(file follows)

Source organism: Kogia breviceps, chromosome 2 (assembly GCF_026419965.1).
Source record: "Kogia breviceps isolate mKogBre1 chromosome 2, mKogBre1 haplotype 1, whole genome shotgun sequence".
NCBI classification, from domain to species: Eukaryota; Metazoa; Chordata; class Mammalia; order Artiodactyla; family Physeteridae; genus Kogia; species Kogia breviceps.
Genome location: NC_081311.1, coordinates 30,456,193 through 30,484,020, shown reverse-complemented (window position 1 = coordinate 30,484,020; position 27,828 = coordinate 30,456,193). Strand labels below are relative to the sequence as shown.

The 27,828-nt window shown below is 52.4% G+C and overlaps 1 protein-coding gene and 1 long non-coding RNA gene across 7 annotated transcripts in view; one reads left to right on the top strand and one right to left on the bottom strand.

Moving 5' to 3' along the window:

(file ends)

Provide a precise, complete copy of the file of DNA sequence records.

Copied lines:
Source organism: Kogia breviceps, chromosome 2 (assembly GCF_026419965.1).
Source record: "Kogia breviceps isolate mKogBre1 chromosome 2, mKogBre1 haplotype 1, whole genome shotgun sequence".
NCBI classification, from domain to species: Eukaryota; Metazoa; Chordata; class Mammalia; order Artiodactyla; family Physeteridae; genus Kogia; species Kogia breviceps.
Genome location: NC_081311.1, coordinates 30,456,193 through 30,484,020, shown reverse-complemented (window position 1 = coordinate 30,484,020; position 27,828 = coordinate 30,456,193). Strand labels below are relative to the sequence as shown.

The 27,828-nt window shown below is 52.4% G+C and overlaps 1 protein-coding gene and 1 long non-coding RNA gene across 7 annotated transcripts in view; one reads left to right on the top strand and one right to left on the bottom strand.

Moving 5' to 3' along the window: